How to Stay Cool in Grand Canyon

“We knew it would be hot, but we didn’t think it would be this hot.”

Blue Marble Adventure GeoTourism guest near Phantom Ranch in Grand Canyon

Though this particular guests’ quote is their own, variations of this are heard regularly on the trail, not only on our tours, but in general.  The heat of the southwest can be downright oppressive, almost stifling during midday heat in the summertime.  Many of Blue Marble’s hiking tours in Grand Canyon, Utah Canyon Country, Death Valley, or Havasu Falls are in the arid southwest, where 90 degrees in early April is routine, and triple digits are seen quite often during the popular summer months.  If your timing is a bit off, if you are a desert hiking novice, or you simply underestimated the heat of the midday, this article is for you.

Many folks choose to hire a backpacking or hiking guide for just this reason; they can quite simply be the difference between the ultimate adventure of a lifetime, and a perilous rescue situation.  As you explore our wonderful desert paradise here in the American Southwest (with us or without us!), our Goat wants to be sure that you are doing it safely, and that your unforgettable adventure is unforgettable for all the right reasons!

With the busy hiking season approaching, The Goat thought it best to dole out his best tips and tricks for staying cool, even when it seems impossible.  Here are our Top 3 ways to beat the heat on the trail:


1.  Early Boots Get the Worm

We are often on the trail as early as 4am during the warm months, and no later than 6am.  Does this seem like some ungodly hour?  It does to us too, but you will see the benefits later in the day.  An early start allows you to not only beat the heat, but you will also typically have the trail to yourself, have a better chance to see wildlife while you’re hiking, and be relaxing in camp instead of hiking during the heat of midday.  Trust us; it may seem ridiculous when it’s that early, but there’s no doubt you will swear by it soon enough.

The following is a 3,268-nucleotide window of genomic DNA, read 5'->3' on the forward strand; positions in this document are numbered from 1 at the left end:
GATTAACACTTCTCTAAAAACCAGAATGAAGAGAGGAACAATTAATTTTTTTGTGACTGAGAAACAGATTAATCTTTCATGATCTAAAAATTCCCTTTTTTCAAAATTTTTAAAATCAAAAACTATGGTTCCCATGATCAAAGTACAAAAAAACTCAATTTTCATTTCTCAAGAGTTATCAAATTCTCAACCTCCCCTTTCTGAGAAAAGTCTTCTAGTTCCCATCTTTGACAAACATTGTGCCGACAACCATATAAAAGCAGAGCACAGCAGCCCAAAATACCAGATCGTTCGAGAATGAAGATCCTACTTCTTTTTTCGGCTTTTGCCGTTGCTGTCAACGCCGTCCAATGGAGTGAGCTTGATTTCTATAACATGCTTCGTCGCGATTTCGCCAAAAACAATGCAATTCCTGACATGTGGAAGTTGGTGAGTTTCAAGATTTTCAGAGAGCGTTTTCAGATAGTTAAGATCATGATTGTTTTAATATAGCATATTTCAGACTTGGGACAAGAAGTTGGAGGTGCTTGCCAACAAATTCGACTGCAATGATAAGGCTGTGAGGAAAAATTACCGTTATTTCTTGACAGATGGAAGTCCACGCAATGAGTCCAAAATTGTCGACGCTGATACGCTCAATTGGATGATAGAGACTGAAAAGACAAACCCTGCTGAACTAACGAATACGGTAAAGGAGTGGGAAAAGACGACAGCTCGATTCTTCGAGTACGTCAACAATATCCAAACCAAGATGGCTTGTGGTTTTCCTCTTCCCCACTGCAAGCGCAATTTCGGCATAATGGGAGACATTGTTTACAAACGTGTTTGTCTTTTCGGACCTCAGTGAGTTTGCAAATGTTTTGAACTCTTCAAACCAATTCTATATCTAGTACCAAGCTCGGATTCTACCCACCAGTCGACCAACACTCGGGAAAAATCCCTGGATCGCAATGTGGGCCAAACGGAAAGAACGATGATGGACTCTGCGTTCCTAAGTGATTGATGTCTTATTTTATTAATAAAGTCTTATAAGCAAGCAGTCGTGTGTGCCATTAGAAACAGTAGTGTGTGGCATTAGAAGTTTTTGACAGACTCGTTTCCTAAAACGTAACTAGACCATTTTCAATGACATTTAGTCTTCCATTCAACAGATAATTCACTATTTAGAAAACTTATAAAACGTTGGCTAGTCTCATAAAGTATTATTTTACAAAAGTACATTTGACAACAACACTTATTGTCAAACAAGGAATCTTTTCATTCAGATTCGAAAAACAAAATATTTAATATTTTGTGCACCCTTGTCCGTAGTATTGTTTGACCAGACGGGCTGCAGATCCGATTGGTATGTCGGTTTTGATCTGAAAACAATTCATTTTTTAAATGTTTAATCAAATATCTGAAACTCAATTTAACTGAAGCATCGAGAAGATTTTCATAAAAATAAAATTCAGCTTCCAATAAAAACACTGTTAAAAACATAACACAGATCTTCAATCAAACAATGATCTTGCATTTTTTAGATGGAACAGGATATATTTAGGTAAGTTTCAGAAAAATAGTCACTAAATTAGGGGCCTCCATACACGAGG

2.  Don’t Flip, Take a Dip

When you see water, get in.  Most water that you find along the way in the southwest is there because it’s in shade, it’s seeping from the ground, or it’s about to be gone.  Being wet in the southwest is a very good thing, as our legendary dry air quickly evaporates moisture, creating a great cooling effect.  Ever wonder why everyone in Arizona has a pool?  Maybe they’re onto something.

3.  Just Eat It!

Many people grossly underestimate how much food they need when its warm; problem is, you don’t really feel hungry when it hot outside.  However, you need to keep eating, as it both fuels your body’s natural cooling abilities, and can help you regulate your fluid intake.  Interestingly hyponatremia, or a glut of water, is a leading cause of wilderness debilitation and happens nearly as often as dehydration.  Be sure to eat plenty of food, and regulate your water intake at a healthy pace.

All of our guides are medically certified as Wilderness First Responders, and have years of backcountry experience that can be invaluable to you as a backcountry traveler in recognizing symptoms of hyponatremia, dehydration, heat exhaustion, and even heat stroke, which can be a serious issue.  What’s great here is, all you need to do is engage in what is likely already a favorite activity; snacking!

With these three things in mind, you will get a great jump on a fabulous time in the wilderness, and not need to worry about running into a potentially shady (or un-shady as it might be) type of situation.  See you on the trail!

Going Guided

Hiking and exploring Grand Canyon, or any of the National Parks, is a special experience.  Although it is possible to see these places yourself, hiring a guide is a great idea.  For instance, guiding services provide logistical support, and plan everything for your best possible trip.  They provide a great safety net on the trail, and are trained in backcountry medicine. Above all, they provide a depth of knowledge of the region that turns a walk into a true adventure.

Blue Marble Adventure GeoTourism provides all of the support you need, and pairs that with expert geologist/guides.  Our backcountry meals use fresh ingredients, and are planned by a professional chef.  Furthermore, we provide top-of-the-line gear and passion for the places we explore.  In conclusion, you can visit National Parks, but going with a guide can create and even more memorable experience.  Don’t be shy, and call us!

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For adventure hiking vacations in a geologic time machine, see our epic tours in Grand Canyon, Utah, and Arizona!

For geological musings read The Goat’s geology blog.

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Explore Further, Be Wild, See Through Time — Blue Marble Adventure GeoTourism